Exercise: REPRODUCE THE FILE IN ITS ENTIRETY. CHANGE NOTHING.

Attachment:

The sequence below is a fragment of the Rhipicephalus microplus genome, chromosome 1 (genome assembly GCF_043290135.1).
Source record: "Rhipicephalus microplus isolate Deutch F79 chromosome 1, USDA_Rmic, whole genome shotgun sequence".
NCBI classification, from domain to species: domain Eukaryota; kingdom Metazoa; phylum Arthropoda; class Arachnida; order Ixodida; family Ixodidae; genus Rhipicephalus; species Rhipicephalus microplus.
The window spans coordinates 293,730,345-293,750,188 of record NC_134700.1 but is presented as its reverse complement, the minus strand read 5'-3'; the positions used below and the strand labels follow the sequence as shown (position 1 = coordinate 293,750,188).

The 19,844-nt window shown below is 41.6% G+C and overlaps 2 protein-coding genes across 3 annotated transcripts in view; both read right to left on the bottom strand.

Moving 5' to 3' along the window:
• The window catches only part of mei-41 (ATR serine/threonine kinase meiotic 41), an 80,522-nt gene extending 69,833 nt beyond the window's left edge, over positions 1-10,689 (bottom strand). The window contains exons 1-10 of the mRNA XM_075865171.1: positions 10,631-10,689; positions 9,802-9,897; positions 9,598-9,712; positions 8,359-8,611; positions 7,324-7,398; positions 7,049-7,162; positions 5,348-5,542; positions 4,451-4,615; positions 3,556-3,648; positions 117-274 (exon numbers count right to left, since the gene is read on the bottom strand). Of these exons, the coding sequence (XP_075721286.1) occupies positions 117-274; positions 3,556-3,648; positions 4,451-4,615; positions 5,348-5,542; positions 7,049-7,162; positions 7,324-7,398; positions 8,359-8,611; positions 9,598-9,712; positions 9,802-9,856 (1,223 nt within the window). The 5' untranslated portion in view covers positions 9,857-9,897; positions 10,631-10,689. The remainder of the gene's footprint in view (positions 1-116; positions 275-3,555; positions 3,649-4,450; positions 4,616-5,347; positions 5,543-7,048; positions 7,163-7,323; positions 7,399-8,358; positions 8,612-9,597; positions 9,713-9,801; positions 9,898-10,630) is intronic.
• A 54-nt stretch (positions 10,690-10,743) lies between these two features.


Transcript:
The sequence below is a fragment of the Rhipicephalus microplus genome, chromosome 1 (genome assembly GCF_043290135.1).
Source record: "Rhipicephalus microplus isolate Deutch F79 chromosome 1, USDA_Rmic, whole genome shotgun sequence".
NCBI classification, from domain to species: domain Eukaryota; kingdom Metazoa; phylum Arthropoda; class Arachnida; order Ixodida; family Ixodidae; genus Rhipicephalus; species Rhipicephalus microplus.
The window spans coordinates 293,730,345-293,750,188 of record NC_134700.1 but is presented as its reverse complement, the minus strand read 5'-3'; the positions used below and the strand labels follow the sequence as shown (position 1 = coordinate 293,750,188).

The 19,844-nt window shown below is 41.6% G+C and overlaps 2 protein-coding genes across 3 annotated transcripts in view; both read right to left on the bottom strand.

Moving 5' to 3' along the window:
• The window catches only part of mei-41 (ATR serine/threonine kinase meiotic 41), an 80,522-nt gene extending 69,833 nt beyond the window's left edge, over positions 1-10,689 (bottom strand). The window contains exons 1-10 of the mRNA XM_075865171.1: positions 10,631-10,689; positions 9,802-9,897; positions 9,598-9,712; positions 8,359-8,611; positions 7,324-7,398; positions 7,049-7,162; positions 5,348-5,542; positions 4,451-4,615; positions 3,556-3,648; positions 117-274 (exon numbers count right to left, since the gene is read on the bottom strand). Of these exons, the coding sequence (XP_075721286.1) occupies positions 117-274; positions 3,556-3,648; positions 4,451-4,615; positions 5,348-5,542; positions 7,049-7,162; positions 7,324-7,398; positions 8,359-8,611; positions 9,598-9,712; positions 9,802-9,856 (1,223 nt within the window). The 5' untranslated portion in view covers positions 9,857-9,897; positions 10,631-10,689. The remainder of the gene's footprint in view (positions 1-116; positions 275-3,555; positions 3,649-4,450; positions 4,616-5,347; positions 5,543-7,048; positions 7,163-7,323; positions 7,399-8,358; positions 8,612-9,597; positions 9,713-9,801; positions 9,898-10,630) is intronic.
• A 54-nt stretch (positions 10,690-10,743) lies between these two features.